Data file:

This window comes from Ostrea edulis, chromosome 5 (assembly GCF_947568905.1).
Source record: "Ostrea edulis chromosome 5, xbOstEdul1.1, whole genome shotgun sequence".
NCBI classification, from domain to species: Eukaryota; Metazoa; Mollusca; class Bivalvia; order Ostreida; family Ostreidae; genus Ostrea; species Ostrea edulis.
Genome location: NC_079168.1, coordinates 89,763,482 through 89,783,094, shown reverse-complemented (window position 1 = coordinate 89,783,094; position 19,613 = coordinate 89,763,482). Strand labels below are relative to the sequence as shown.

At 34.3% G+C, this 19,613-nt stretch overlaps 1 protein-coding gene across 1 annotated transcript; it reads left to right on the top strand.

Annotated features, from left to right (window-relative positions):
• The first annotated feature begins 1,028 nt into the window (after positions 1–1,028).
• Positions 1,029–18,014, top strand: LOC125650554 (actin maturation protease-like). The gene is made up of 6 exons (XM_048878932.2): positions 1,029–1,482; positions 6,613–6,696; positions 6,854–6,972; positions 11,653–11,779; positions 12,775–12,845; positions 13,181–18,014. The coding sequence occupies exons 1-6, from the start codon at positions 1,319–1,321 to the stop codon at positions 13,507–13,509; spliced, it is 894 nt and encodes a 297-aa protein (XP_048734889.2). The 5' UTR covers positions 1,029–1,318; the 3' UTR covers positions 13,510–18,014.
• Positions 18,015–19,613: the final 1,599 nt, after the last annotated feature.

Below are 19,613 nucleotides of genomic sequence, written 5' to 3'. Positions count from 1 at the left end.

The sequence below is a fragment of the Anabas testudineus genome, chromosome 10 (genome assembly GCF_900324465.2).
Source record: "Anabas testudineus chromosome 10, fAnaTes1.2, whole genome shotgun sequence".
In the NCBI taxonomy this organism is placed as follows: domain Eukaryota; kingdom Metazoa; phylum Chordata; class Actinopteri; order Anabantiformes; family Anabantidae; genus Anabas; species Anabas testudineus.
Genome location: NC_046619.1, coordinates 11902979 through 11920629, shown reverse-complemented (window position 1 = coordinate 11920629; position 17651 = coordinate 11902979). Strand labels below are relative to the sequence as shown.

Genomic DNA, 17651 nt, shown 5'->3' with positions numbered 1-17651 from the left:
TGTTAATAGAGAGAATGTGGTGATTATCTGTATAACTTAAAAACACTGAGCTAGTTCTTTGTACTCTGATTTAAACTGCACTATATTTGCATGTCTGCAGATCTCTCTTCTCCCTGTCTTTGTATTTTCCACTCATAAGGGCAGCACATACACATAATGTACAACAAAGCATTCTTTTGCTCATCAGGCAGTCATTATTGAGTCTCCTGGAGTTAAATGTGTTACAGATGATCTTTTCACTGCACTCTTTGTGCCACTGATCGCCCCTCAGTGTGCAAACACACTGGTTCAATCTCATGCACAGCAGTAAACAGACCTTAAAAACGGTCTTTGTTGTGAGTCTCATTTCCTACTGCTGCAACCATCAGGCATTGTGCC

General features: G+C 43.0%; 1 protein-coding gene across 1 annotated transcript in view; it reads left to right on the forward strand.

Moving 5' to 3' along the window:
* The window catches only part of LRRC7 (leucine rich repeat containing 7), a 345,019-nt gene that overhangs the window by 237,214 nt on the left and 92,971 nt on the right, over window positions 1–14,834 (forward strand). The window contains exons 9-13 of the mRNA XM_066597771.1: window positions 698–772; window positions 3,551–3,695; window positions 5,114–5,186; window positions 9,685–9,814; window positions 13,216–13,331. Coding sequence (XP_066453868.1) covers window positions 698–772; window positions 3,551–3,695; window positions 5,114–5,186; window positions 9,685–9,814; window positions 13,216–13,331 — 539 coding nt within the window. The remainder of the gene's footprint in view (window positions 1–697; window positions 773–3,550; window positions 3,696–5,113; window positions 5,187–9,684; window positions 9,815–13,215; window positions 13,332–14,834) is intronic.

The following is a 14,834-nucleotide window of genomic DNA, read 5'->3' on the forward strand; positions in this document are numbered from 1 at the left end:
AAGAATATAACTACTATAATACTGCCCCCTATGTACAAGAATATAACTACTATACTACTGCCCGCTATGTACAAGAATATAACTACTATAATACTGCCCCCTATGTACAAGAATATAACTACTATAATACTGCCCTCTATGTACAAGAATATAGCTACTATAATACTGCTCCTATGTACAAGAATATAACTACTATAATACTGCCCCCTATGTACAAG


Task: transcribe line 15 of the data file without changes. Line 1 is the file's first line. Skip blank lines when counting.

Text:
Genomic DNA, 17651 nt, shown 5'->3' with positions numbered 1-17651 from the left: